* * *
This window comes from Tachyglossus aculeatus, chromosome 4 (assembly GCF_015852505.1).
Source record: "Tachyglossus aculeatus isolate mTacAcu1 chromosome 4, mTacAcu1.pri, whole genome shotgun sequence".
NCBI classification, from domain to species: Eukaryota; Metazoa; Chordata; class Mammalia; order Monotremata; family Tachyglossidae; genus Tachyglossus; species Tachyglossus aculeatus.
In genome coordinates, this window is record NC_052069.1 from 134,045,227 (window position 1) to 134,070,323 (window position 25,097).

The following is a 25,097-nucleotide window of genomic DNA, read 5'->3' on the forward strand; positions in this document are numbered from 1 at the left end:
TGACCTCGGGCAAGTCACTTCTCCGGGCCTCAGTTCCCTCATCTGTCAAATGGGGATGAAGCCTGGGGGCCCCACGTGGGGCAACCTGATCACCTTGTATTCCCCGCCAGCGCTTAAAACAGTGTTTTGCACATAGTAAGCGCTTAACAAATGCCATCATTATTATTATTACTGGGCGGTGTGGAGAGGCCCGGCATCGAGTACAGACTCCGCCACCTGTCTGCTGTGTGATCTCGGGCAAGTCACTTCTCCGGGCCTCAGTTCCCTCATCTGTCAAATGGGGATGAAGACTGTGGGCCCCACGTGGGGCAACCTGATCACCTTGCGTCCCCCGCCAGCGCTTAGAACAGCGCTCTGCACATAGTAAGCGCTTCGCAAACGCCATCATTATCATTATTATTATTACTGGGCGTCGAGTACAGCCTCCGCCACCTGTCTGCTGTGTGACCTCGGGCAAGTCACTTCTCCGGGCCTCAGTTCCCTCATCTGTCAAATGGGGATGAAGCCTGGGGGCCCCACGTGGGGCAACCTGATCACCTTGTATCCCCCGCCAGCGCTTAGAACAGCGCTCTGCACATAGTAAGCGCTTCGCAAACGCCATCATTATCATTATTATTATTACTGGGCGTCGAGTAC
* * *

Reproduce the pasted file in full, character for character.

This window comes from Tachyglossus aculeatus, chromosome 4 (assembly GCF_015852505.1).
Source record: "Tachyglossus aculeatus isolate mTacAcu1 chromosome 4, mTacAcu1.pri, whole genome shotgun sequence".
NCBI classification, from domain to species: Eukaryota; Metazoa; Chordata; class Mammalia; order Monotremata; family Tachyglossidae; genus Tachyglossus; species Tachyglossus aculeatus.
In genome coordinates, this window is record NC_052069.1 from 134,045,227 (window position 1) to 134,070,323 (window position 25,097).

The following is a 25,097-nucleotide window of genomic DNA, read 5'->3' on the forward strand; positions in this document are numbered from 1 at the left end:
TGACCTCGGGCAAGTCACTTCTCCGGGCCTCAGTTCCCTCATCTGTCAAATGGGGATGAAGCCTGGGGGCCCCACGTGGGGCAACCTGATCACCTTGTATTCCCCGCCAGCGCTTAAAACAGTGTTTTGCACATAGTAAGCGCTTAACAAATGCCATCATTATTATTATTACTGGGCGGTGTGGAGAGGCCCGGCATCGAGTACAGACTCCGCCACCTGTCTGCTGTGTGATCTCGGGCAAGTCACTTCTCCGGGCCTCAGTTCCCTCATCTGTCAAATGGGGATGAAGACTGTGGGCCCCACGTGGGGCAACCTGATCACCTTGCGTCCCCCGCCAGCGCTTAGAACAGCGCTCTGCACATAGTAAGCGCTTCGCAAACGCCATCATTATCATTATTATTATTACTGGGCGTCGAGTACAGCCTCCGCCACCTGTCTGCTGTGTGACCTCGGGCAAGTCACTTCTCCGGGCCTCAGTTCCCTCATCTGTCAAATGGGGATGAAGCCTGGGGGCCCCACGTGGGGCAACCTGATCACCTTGTATCCCCCGCCAGCGCTTAGAACAGCGCTCTGCACATAGTAAGCGCTTCGCAAACGCCATCATTATCATTATTATTATTACTGGGCGTCGAGTAC